Thai Cooking Class in Chiang Mai

Gateway to Northern Thailand the city of Chiang Mai is where many travellers head before or after their time on the beach to get a taste of Thai culture.  We stayed 5 nights in Chiang Mai and had lots of plans for our time there. Including some really unique experiences like an Elephant Sanctuary, a Fish Spa and a Monk Chat.

Temple Chiang Mai.jpg

Thai Cooking Class

First up was a Thai cooking class, this time we were prepared and did our research to choose a reputable class with good reviews.  We chose Zabb- E- Lee, for their small group classes where everyone has the opportunity to cook, rather than just watching a demonstration. This class allows visitors at a cheaper price, this meant we could pair up with the kids and it was much more cost effective than paying full price for them.  Also some of the classes didn’t allow children under 12 years.

The class started with a short market tour where we were introduced to some of the ingredients we would use later in our dishes. This was a great experience for L & S as they got to taste and smell the different herbs, Thai Basil, Kaffir Lime Leaf, Lemongrass, Coriander, so fresh and pungent.  L particularly loved the Kaffir Lime.

The market was clearly where all cooking class tours visit each morning, a lot of stalls were selling meal kits for tourists with all the dried spices, ginger and mushrooms, noodles, coconut milk powder, needed to make Thai dishes at home. I personally would prefer to buy all these ingredients fresh at home as most of them are easy enough to find. Our guide tried to suggest she would do the shopping for ingredients for our cooking at that market, but it was more of a tourist market than a genuine produce market. I didn’t believe for a second the cooking school was doing their shopping there! Still if you were completely new to Thai cooking and hadn’t visited many markets before you would enjoy this experience.

Arriving at the cooking school it was well set up and super organised, participants were divided into groups, we were with a group with 5 other adults. They were cooking individually but we cooked in pairs with the kids. This meant we cooked a more manageable amount of food than the Penang class.  We selected dishes off a menu choosing from a selection of appetisers, a stir fry, a soup, a curry and the relevant paste.  We also learnt how to make mango sticky rice as a class.

With two of us cooking we were able to make a good selection of dishes, Fried and fresh spring rolls, Pad Thai and Cashew Nut with Chicken, Tom Yum Kung and Tom Kha Kai Soups, Massamun and Panang Curries.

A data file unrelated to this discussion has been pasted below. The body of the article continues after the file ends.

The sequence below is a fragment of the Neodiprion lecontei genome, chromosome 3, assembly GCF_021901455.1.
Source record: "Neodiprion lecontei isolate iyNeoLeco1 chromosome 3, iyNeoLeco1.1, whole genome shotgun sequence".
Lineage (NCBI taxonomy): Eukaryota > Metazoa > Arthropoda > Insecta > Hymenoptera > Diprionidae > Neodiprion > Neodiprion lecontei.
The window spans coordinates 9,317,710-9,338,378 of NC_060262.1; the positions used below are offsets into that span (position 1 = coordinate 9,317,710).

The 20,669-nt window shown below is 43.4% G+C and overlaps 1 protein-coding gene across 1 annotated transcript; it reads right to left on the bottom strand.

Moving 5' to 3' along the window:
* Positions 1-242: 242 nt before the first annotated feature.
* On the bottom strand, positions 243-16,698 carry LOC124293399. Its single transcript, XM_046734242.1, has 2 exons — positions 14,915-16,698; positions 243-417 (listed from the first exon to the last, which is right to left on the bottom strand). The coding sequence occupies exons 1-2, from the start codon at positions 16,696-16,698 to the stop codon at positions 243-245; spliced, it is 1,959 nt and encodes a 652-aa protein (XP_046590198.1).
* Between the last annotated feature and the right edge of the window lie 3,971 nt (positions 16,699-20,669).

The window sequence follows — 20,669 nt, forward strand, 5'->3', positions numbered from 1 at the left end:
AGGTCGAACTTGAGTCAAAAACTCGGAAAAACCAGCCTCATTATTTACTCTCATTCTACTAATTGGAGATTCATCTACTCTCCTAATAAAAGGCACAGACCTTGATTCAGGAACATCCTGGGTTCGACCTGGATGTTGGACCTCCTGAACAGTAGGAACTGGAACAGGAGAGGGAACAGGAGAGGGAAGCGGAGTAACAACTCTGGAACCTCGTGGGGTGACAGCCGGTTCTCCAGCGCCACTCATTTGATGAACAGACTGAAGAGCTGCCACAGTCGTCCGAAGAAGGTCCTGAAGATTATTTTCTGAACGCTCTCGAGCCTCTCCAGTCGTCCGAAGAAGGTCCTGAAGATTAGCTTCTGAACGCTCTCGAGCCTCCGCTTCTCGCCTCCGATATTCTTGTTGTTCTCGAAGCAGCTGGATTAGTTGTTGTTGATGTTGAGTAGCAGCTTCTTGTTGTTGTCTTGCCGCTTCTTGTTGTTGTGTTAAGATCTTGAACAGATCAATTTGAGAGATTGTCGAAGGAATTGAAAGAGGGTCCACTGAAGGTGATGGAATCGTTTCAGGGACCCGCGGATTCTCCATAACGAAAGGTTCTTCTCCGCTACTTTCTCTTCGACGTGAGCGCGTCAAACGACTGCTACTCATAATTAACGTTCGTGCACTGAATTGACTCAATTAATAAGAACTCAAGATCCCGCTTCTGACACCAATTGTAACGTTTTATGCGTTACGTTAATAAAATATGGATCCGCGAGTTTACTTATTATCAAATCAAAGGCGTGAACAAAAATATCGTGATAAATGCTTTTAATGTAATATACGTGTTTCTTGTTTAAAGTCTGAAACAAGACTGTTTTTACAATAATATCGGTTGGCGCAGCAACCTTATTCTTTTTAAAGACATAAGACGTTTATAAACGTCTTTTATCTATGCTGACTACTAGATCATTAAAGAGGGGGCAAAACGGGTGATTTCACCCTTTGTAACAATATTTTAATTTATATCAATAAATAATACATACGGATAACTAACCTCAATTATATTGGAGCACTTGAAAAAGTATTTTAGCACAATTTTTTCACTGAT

A lot of prep work was done for us and our teacher had an assistant. Every time we needed something it was at our fingertips, nothing was too much trouble. I was really impressed with how our guide Eye, managed to instruct different people doing different dishes and never get mixed up. She kept up a fast pace and was very funny too.

As the day progressed we got to know the other people in our group, one couple had their little toddler with them and as L & S got a bit bored of the class they played a little bit with him and fed him from our emergency stash of Oreos. We heard about their travel plans and told them about our trip and our blog.

All the food was genuinely delicious and the class with Eye was lots of fun. She kept the kids involved as much as possible and since we were technically only cooking for 2 she sent any extra food our way, although there was no danger of going hungry. At the end of the class we received recipe books to take home and loads of delicious mango sticky rice for afternoon tea!

People who know us know that Paul hates cooking and finds it very stressful but he really enjoyed this class so I think it can be recommended even to people that don’t like cooking! Also, don’t worry if you don’t like spicy food, for every dish there were options for how much chilli you wanted to add and we were able to keep ours mild for the kids.

It probably seems like we do more classes and educational activities because we are worldschooling, which is true. But I’d recommend doing something like a cooking class even if you are on holiday. An added benefit is you learn more about the local dishes so when you are eating at restaurants or street food, you are familiar with dishes on the menu and can get more adventurous with your ordering.  I think we’ll do more cooking classes later in our trip.
Our second day in Chiang Mai we had an unforgettable day at an Elephant Sanctuary. It needs a blog post of it’s very own so that is coming up next, also look out for our chat with a Monk, and the famous Fish Spa / Pedicure.



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